Results 1 to 5 of 5
  1. #1
    Join Date
    Dec 2002
    Location
    Préverenges, Switzerland
    Posts
    3,740

    Unanswered: weekend thought: class-providing-library or imported classes

    i gave up trying to make a universal referencer. to avoid the version issues i went with a bunch of late-bind classes. now i have to choose between:

    referencing my private library containing a provider for all my classes
    or
    importing into each app the classes that app requires

    can you offer any data on speed, resources, whatever, that will aid the decision?

    does a referenced class-provider holding 10 classes "impair" an app that only needs 2 of the classes??

    what is the "cost" of a reference???

    (the maintenence issue is obvious - but i don't want to consider it here)

    izy
    currently using SS 2008R2

  2. #2
    Join Date
    Mar 2003
    Location
    The Bottom of The Barrel
    Posts
    6,102
    Provided Answers: 1
    I don't think references cost anything. Logically, referencing a class just means you can, if you want to, create an instance of a given object. Until you do, it's just a road map on where to find the goods in case you start using it.

    Consider making API calls through referenced dll's. A given dll may have tens if not hundreds of methods and objects available. Referencing the dll all by itself doesn't cost anything at all. USING it does.

    Or another example, just within Access. If you reference the excel object library, which is capable of generating tons of objects, you see no performance hit until you start instantiating automation objects. Then performance is degraded only by the object itself, not the referenced library.



    Then again, I could be talking out of my ass.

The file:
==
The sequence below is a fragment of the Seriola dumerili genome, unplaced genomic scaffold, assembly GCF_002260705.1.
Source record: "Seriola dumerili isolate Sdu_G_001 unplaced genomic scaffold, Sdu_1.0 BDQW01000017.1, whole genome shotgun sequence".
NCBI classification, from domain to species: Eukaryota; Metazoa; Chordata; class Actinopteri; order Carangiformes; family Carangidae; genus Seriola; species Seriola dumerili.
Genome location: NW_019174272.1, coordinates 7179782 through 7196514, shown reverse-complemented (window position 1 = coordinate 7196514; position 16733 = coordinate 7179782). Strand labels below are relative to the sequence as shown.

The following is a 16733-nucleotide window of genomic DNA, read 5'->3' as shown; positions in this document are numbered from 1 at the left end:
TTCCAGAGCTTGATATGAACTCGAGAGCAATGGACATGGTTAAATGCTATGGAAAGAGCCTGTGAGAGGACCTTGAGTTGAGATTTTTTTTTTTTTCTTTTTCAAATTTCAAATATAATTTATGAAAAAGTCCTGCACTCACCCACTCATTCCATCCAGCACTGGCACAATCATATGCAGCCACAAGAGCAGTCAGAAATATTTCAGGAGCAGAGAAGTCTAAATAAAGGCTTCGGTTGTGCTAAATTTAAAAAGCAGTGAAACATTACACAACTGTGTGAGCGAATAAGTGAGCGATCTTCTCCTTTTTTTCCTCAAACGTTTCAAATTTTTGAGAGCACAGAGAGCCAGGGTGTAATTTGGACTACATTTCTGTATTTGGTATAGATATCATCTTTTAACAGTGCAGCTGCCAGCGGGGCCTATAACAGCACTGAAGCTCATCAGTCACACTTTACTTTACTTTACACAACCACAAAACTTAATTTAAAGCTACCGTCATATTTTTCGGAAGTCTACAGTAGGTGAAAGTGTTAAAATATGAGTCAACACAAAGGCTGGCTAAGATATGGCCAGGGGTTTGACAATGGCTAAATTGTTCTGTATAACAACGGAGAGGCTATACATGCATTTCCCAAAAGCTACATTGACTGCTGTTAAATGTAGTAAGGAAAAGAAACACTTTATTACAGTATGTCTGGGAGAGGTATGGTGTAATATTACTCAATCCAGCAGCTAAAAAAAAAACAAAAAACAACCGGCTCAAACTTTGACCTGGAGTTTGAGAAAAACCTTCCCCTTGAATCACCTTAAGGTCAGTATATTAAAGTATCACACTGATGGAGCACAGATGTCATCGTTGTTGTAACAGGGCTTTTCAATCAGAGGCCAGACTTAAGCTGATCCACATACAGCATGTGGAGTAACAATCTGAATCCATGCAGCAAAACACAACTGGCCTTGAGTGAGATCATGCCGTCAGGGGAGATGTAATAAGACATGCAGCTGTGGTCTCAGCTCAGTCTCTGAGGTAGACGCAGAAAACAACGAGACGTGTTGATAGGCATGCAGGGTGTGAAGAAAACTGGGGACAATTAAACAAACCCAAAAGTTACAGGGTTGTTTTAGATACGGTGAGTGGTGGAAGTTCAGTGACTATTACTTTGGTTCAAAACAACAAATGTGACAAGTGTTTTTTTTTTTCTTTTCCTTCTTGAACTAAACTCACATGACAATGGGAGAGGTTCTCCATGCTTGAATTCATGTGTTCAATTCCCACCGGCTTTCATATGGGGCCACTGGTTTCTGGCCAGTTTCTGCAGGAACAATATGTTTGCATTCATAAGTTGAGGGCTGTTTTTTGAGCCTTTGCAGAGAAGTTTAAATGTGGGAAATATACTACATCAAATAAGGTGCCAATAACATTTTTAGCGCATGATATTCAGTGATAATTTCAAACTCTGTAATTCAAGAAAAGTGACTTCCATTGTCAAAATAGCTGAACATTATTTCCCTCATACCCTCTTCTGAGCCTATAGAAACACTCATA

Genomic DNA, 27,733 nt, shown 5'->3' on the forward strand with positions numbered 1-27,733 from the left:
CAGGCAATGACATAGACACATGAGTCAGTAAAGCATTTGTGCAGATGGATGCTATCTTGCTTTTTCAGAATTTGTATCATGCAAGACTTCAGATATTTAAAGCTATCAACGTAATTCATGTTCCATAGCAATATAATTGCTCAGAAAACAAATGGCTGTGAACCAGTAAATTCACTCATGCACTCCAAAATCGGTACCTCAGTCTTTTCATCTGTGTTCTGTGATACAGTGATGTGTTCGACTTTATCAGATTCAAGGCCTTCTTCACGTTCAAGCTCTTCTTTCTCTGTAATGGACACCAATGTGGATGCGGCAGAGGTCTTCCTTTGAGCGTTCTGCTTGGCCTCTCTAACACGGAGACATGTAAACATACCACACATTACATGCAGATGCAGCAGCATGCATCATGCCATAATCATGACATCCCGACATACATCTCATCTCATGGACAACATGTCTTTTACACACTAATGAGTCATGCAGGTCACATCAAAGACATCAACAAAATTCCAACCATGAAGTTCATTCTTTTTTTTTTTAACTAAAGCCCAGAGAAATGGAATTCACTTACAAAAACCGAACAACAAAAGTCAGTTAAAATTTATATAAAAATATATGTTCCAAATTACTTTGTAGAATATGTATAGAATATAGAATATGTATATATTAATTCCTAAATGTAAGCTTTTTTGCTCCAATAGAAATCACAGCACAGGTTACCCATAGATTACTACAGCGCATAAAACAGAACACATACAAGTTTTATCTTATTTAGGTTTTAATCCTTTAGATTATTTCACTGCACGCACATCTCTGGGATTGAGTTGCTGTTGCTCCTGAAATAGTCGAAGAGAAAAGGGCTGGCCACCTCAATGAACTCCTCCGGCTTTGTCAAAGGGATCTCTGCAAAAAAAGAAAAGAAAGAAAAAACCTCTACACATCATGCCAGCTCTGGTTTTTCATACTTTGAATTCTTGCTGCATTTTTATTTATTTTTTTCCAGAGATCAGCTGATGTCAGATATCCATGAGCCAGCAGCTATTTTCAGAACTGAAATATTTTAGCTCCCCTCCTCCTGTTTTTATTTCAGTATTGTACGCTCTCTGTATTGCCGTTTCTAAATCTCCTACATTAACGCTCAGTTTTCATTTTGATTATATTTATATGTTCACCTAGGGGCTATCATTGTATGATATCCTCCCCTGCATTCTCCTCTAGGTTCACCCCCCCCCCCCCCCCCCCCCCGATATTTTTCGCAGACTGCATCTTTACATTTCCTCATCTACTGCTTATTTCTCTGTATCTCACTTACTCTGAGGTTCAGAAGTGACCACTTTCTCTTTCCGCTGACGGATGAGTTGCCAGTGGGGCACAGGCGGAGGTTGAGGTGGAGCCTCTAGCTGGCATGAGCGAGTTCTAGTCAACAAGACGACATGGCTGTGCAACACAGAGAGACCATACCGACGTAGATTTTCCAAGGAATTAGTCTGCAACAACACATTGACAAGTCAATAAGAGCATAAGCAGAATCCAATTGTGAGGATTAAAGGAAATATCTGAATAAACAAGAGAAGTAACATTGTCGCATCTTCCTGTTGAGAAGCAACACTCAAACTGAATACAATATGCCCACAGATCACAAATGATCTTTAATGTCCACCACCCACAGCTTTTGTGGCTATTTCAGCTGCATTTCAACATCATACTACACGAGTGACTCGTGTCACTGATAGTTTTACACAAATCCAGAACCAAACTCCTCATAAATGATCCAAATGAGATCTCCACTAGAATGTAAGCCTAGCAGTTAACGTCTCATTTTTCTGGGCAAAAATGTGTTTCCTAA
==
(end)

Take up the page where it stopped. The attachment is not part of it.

oh yeah... documentation... I have heard of that.

    *** What Do You Want In The MS Access Forum? ***

  3. #3
    Join Date
    Dec 2002
    Location
    Préverenges, Switzerland
    Posts
    3,740
    Or I could be talking out of my ass.
    LOL

    what you say is reasonable.
    is it true ...bah: i don't know.

    need to decide in the next couple of weeks which way to go.
    tried both.
    both work.
    no obvious performance difference.

    decisions, decisions, decisions!

    izy
    currently using SS 2008R2

  4. #4
    Join Date
    Mar 2003
    Location
    The Bottom of The Barrel
    Posts
    6,102
    Provided Answers: 1
    If there's no obvious performance difference, then I would pull in whole providers. I would split the difference though and group your classes into logical providers. There's no reason to have some obscure data bus technology worked into a set of string manipulation methods.

    The extra work you put into organization would payoff when you have to modify or append classes to your relevant providers. Now only the application that use that particular provider would need to be updated, instead of EVERYTHING.

    The only drawback to having this seperation is when you have to start wrestling with dependencies...
    oh yeah... documentation... I have heard of that.

    *** What Do You Want In The MS Access Forum? ***

  5. #5
    Join Date
    Dec 2002
    Location
    Préverenges, Switzerland
    Posts
    3,740
    yup:
    that's the maintenence issue is obvious issue that i was leaving aside.

    maintenence bites both ways: a global provider is constrained to maintain backward compatibility with everything; an imported class that works, works, and if it needs a special tweak it can have one without blowing the whole fleet out of the water.

    mmmm izy
    currently using SS 2008R2

Posting Permissions

  • You may not post new threads
  • You may not post replies
  • You may not post attachments
  • You may not edit your posts
  •